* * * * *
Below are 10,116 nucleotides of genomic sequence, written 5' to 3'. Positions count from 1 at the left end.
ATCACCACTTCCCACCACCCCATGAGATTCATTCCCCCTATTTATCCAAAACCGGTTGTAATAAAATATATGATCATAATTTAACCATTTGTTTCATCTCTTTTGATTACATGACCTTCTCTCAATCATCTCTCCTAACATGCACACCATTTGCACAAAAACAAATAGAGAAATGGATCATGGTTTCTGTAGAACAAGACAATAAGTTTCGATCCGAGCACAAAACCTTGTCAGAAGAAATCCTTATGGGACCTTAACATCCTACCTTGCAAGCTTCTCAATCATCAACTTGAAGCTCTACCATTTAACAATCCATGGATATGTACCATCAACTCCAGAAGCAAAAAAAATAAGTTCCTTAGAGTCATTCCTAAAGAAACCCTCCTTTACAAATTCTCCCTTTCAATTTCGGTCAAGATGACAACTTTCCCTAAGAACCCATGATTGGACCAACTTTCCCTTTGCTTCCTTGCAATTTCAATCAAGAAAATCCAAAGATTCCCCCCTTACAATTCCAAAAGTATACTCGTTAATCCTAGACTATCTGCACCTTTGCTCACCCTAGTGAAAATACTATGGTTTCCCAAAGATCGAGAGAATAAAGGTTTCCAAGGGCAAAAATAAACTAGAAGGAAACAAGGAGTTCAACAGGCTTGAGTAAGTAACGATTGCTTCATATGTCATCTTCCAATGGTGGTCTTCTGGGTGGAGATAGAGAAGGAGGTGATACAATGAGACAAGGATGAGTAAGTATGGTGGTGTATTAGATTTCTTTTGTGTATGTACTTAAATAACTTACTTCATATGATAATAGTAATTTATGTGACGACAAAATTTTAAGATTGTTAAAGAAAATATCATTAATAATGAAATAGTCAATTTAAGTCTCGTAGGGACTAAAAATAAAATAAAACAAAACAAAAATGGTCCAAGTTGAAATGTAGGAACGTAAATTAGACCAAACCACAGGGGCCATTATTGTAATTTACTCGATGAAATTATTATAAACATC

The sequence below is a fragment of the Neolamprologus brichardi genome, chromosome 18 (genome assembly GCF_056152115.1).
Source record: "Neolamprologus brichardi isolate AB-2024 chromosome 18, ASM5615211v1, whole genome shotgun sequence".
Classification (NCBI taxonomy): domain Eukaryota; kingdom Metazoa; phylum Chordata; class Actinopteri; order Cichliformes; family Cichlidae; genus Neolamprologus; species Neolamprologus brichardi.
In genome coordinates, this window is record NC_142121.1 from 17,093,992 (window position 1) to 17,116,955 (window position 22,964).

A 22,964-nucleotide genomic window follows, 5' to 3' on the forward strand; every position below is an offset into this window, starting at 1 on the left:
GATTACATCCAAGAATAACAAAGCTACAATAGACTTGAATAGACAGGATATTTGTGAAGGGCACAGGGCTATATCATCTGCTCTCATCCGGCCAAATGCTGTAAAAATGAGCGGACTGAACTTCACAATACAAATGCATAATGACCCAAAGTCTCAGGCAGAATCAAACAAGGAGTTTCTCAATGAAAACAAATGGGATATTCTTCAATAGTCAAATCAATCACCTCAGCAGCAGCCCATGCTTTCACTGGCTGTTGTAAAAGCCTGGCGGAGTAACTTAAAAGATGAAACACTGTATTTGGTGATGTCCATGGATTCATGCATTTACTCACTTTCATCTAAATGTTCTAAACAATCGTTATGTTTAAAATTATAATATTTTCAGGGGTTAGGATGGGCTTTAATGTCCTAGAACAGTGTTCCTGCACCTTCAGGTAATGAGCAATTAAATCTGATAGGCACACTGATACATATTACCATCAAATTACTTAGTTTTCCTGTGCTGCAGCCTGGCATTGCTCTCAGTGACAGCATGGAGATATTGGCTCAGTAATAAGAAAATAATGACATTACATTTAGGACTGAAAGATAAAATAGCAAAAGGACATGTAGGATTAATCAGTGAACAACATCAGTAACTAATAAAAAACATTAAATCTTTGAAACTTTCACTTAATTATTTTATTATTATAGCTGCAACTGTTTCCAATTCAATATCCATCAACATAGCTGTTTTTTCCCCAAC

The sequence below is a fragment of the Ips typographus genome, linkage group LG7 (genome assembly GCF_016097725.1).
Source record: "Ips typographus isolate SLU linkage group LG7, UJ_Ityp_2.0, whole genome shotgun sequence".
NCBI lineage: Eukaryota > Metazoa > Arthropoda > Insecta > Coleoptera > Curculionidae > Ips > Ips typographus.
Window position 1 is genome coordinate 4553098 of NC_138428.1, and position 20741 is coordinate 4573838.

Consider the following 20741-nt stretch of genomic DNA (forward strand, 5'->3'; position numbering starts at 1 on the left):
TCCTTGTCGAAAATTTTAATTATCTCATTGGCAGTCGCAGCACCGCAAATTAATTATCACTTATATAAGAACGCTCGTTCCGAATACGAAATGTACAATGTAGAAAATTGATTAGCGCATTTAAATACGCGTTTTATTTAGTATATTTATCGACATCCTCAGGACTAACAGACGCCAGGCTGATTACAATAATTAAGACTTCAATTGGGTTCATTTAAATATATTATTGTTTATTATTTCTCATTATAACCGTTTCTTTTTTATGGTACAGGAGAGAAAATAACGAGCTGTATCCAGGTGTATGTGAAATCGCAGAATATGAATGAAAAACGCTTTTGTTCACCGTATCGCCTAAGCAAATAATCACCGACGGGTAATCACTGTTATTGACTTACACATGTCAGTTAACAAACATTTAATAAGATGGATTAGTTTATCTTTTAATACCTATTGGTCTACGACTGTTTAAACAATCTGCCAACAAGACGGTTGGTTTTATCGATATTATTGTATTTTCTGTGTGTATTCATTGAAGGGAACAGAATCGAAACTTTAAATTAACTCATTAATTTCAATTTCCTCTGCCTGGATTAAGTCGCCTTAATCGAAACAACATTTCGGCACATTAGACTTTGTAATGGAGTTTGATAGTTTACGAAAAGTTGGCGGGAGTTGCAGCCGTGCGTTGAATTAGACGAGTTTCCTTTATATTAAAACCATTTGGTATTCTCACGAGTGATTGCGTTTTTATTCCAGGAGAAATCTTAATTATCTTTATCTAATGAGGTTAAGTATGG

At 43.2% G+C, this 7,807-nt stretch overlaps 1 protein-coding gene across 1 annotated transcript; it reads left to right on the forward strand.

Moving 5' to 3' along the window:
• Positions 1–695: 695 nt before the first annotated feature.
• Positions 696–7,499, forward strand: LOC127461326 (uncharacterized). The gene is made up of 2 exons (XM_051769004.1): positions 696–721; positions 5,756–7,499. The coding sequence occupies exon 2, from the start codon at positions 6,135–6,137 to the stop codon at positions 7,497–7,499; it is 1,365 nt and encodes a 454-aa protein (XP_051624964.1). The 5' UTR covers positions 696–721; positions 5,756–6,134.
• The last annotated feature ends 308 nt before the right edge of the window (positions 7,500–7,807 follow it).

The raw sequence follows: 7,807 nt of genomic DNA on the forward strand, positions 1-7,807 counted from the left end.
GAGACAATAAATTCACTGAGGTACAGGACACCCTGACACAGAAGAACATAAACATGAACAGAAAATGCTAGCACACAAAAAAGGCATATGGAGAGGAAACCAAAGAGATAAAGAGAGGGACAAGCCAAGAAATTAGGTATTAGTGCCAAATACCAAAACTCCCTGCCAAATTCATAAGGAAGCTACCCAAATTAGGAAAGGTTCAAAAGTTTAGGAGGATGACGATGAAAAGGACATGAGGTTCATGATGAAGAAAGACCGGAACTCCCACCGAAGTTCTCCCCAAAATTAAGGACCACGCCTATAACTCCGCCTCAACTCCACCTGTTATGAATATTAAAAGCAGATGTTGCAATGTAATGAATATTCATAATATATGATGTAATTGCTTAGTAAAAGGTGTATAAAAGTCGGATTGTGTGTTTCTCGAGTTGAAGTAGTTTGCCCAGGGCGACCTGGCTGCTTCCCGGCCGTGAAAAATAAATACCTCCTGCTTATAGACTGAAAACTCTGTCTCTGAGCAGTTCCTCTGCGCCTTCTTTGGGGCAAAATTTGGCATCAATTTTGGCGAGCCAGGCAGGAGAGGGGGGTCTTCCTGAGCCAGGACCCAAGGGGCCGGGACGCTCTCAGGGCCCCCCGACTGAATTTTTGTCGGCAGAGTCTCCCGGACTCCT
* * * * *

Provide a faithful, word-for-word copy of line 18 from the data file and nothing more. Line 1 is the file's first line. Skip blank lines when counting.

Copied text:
• Positions 696–7,499, forward strand: LOC127461326 (uncharacterized). The gene is made up of 2 exons (XM_051769004.1): positions 696–721; positions 5,756–7,499. The coding sequence occupies exon 2, from the start codon at positions 6,135–6,137 to the stop codon at positions 7,497–7,499; it is 1,365 nt and encodes a 454-aa protein (XP_051624964.1). The 5' UTR covers positions 696–721; positions 5,756–6,134.